UAC Bypass: 3 Methods Used Malware In Windows 11 in 2024

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User Account Control (UAC) is one of the security measures introduced by Microsoft to prevent malicious software from executing without the user’s knowledge. However, modern malware has found effective ways to bypass this barrier and ensure silent deployment on the host device. Here are three methods commonly found in malware samples uploaded to ANY.RUN’s public submissions database.

What is User Account Control?

User Account Control (UAC) works by prompting the user for permission before performing certain tasks that require administrative-level access. This way, even if a user is logged in with an administrator account, they are notified about the potential risks of the task they are about to perform. The prompt typically includes a message describing the action that will be taken, the name of the program or user requesting access, and options to allow or cancel the action.

How Malware Dodges UAC

The Component Object Model (COM) is a binary interface standard for software components and a fundamental part of Windows operating systems, as many of their features are built on it. COM provides a consistent way for applications to communicate with each other and with the OS.

Cmstplua.with enabled elevation

Malware can exploit COM by taking advantage of certain objects that have the “Elevation – Enable – 1” entry in the Windows registry. This entry allows the object to run with administrator privileges, bypassing the UAC prompt. This can be a serious security vulnerability, as it allows malicious software to perform actions that would normally require the user’s explicit permission.

Some of the vulnerable COM objects include:

  • cmstplua.dll
  • colorui.dll
  • wscui.cpl


Thanks to Threat Intelligence Lookup, we can easily find malware samples that circumvent UAC. Let’s locate threats using cmstplua.dll.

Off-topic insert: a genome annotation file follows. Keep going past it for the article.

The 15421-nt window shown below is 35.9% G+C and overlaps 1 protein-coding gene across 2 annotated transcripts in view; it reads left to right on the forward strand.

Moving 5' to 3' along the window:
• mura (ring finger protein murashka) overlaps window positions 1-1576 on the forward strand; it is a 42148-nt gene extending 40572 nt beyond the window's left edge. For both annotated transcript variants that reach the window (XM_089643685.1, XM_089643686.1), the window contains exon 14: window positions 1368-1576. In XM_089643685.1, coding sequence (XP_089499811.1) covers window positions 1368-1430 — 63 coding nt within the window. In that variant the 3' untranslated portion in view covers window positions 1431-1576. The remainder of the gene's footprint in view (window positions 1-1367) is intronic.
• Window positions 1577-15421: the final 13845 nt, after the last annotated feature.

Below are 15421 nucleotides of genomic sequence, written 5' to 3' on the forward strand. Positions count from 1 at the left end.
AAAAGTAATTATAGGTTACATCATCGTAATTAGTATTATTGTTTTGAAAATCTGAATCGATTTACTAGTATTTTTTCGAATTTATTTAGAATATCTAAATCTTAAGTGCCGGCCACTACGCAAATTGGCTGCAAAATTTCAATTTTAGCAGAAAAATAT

To do this, we simply need to submit the following query, which includes the process’s ID related to cmstplua.dll.

The query submitted to TI Lookup

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The service responds with a hundred different malware analysis sessions launched in the ANY.RUN sandbox, each mentioning the item we specified in our query. 

The query returns dozens of malware samples using the COM object in question

We can click on any of these sessions to study them in-depth. 

For instance, here is a session featuring a sample of the Formbook malware that utilized cmstplua.dll to sidestep UAC.

Analysis of a Formbook sample with UAC bypass capability in ANY.RUN

After opening the sandbox session, we can explore additional details of the attack, such as the Tactics, Techniques, and Procedures (TTPs) used by the malware and its indicators of compromise. 

Registry Modification 

Another method for bypassing UAC relies on modifying the Windows registry’s ms-settings keys. Some programs on Windows run with elevated privileges by default. One of them is fodhelper that, when executing, at first attempts to access a non-existent registry entry, HKCUClassesms-settingsshellopencommand, before passing on to the next one, HKCRshellopencommand that does exist.

Attackers may leverage this by creating and modifying the first registry entry, which does not require administrative privileges. Thus, they can hijack the registry and ensure the malware initiates without a UAC prompt being shown to the user.


Details of BlankGrabber’s UAC bypass are shown by the ANY.RUN sandbox

Here is a sandbox analysis session of the BlankGrabber malware that employs this method of avoiding showing the UAC prompt. 

Infinite UAC Prompt Loop

In this method, the user is shown the UAC prompt once again each time they attempt to close it. The intention here is to force the potential victim into agreeing to run the application to remove the window. Yet, as soon as they agree, the malware starts executing on their system.


UAC prompt appearing during a Dcrat infection attempt

Check out this analysis session featuring the Dcrat malware that relies on the prompt loop to gain its foothold on the system.